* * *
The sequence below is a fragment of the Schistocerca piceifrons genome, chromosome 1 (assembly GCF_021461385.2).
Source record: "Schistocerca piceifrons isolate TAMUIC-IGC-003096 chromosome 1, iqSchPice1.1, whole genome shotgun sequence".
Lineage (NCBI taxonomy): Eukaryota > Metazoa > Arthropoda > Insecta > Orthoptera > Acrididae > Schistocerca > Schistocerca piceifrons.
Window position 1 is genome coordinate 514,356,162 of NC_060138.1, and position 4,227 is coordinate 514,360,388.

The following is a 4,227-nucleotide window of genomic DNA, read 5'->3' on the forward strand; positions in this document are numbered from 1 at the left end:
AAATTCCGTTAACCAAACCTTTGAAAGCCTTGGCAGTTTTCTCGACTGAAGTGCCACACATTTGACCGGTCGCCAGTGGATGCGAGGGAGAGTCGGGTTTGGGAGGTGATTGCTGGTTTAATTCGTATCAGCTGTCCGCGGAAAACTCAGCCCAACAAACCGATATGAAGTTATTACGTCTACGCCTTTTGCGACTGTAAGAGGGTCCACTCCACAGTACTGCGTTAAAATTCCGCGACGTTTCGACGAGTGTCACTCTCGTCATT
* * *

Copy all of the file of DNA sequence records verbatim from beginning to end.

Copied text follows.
The sequence below is a fragment of the Schistocerca piceifrons genome, chromosome 1 (assembly GCF_021461385.2).
Source record: "Schistocerca piceifrons isolate TAMUIC-IGC-003096 chromosome 1, iqSchPice1.1, whole genome shotgun sequence".
Lineage (NCBI taxonomy): Eukaryota > Metazoa > Arthropoda > Insecta > Orthoptera > Acrididae > Schistocerca > Schistocerca piceifrons.
Window position 1 is genome coordinate 514,356,162 of NC_060138.1, and position 4,227 is coordinate 514,360,388.

The following is a 4,227-nucleotide window of genomic DNA, read 5'->3' on the forward strand; positions in this document are numbered from 1 at the left end:
AAATTCCGTTAACCAAACCTTTGAAAGCCTTGGCAGTTTTCTCGACTGAAGTGCCACACATTTGACCGGTCGCCAGTGGATGCGAGGGAGAGTCGGGTTTGGGAGGTGATTGCTGGTTTAATTCGTATCAGCTGTCCGCGGAAAACTCAGCCCAACAAACCGATATGAAGTTATTACGTCTACGCCTTTTGCGACTGTAAGAGGGTCCACTCCACAGTACTGCGTTAAAATTCCGCGACGTTTCGACGAGTGTCACTCTCGTCATT